Funday Times

Anne of Green Gables celebrating a hundred years
By Ayesha Inoon

“Elderly couple applies to orphan asylum for a boy. By mistake a girl is sent them, " jotted Lucy Maud Montgomery in a notebook in 1904. A few years later, she came across this entry, and decided to write a book based on the idea. And so the beloved classic, ‘Anne of Green Gables’ was born.

This year, Canada is celebrating a 100 years since the publication of this book. The story about the talkative red haired orphan, Anne Shirley has captivated both children and adults all over the world for the past century. It has made Prince Edward Island (PEI), the smallest province in Canada where the story is based, famous with descriptions of the island's beauty.

The Green Gables house

In ‘Anne of Green Gables,’ Matthew Cuthbert and his sister Marilla, elderly people living in a farm in a village called Avonlea, PEI, adopt Anne, even though she was not the boy they had hoped for. With her loving heart and lively chatter, Anne quickly wins their hearts and that of everyone she meets. Her vivid imagination and curiosity lead her to many adventures in their home, and in the village.

The book was so popular, that L. M. Montgomery went on to write six sequels, leading up to Anne's university years, her marriage, and her life as a wife and mother of six children.

What many people don't know about ‘Anne of Green Gables’ is that it is largely based on Montgomery's own life and the places that she lived in as a child. In a little village called Cavendish, on Prince Edward Island, there is actually a real house called Green Gables, which belonged to Montgomery's relatives, David and Margaret Macneill. If you visit that house today, you will find that it is furnished exactly as it would be if Anne and her guardians were living there. Anne's room looks as though she would come in at any moment, with one of her plain gingham dresses on the bed, and another pretty brown one, with puffed sleeves hanging in the closet.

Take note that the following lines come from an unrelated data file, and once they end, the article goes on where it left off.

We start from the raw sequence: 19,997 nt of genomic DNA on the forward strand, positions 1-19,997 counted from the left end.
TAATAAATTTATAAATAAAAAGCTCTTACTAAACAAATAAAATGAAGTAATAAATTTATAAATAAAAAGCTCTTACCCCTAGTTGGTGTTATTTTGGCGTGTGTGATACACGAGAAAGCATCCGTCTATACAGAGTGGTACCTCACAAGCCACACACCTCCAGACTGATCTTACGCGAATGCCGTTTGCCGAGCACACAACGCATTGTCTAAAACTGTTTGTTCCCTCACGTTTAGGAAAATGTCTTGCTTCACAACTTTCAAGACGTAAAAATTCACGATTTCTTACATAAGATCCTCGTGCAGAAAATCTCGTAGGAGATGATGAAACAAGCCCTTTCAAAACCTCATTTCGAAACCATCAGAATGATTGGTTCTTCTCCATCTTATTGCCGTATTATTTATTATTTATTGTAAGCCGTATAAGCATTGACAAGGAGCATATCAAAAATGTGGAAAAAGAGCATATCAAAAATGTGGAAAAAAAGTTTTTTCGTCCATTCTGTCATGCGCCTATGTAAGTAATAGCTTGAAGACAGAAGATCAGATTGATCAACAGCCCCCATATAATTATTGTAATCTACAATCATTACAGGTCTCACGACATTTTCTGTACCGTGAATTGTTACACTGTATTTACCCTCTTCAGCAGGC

The Government of PEI has preserved many of the places that L. M. Montgomery wrote about as heritage sites so that they can be enjoyed by the many fans of her books, that come to visit these sites from all over the world.

Lovers Lane Anne's room

A little white gate leads out from Green Gables to the Haunted Woods. Those who have read the book will remember how Anne, with her overactive imagination, believed the woods near her home to be haunted.

Marilla soon cured her of this fancy by making her walk through these woods by herself one evening. As you walk through these woods a hundred years later, you too will wonder for a moment if there are ghosts about.

This is because the constant sea breeze causes the slender trees to creak and groan in an eerie way.
On the other side of Green Gables is Lovers Lane. It too is a little winding lane that goes through woods, crosses brooks and is dotted with many flowers. It was one of Montgomery's favourite haunts, and also that of Anne's. "Not that lovers ever really walk there," she explains to Marilla, in the book, "but Diana and I are reading a perfectly magnificent book and there's a Lover's Lane in it. So we want to have one, too. And it's a very pretty name, don't you think? So romantic!" And you too would find Lovers' Lane a romantic and beautiful place.

The Lake of Shining Waters Haunted Woods

Across the street from Green Gables is the site of her Cavendish Home, where Montgomery lived with her grandparents for many years, and where she actually wrote Anne of Green Gables. The house itself no longer exists, though the land is still owned by her descendants who operate a small bookstore there.
Like Anne, Montgomery too was an orphan of sorts. Her mother died in infancy and her father remarried and moved away, leaving her to be raised by her strict grandparents. A little further away is a home called 'Silverbush,' which belonged to her uncle, John Campbell and his large family, where she spent many happy days, and which also featured in her books. Just below the house, spread out like a mirror, is the 'Lake of Shining Waters,' which Anne named in the book, and Montgomery named in real life.

Every person who reads the Anne books, dreams of visiting these wonderful places that Montgomery so lovingly describes. And even if they aren't able to do so, they will surely travel there again and again simply by turning the pages of the books and letting the magic of the words transport them there.

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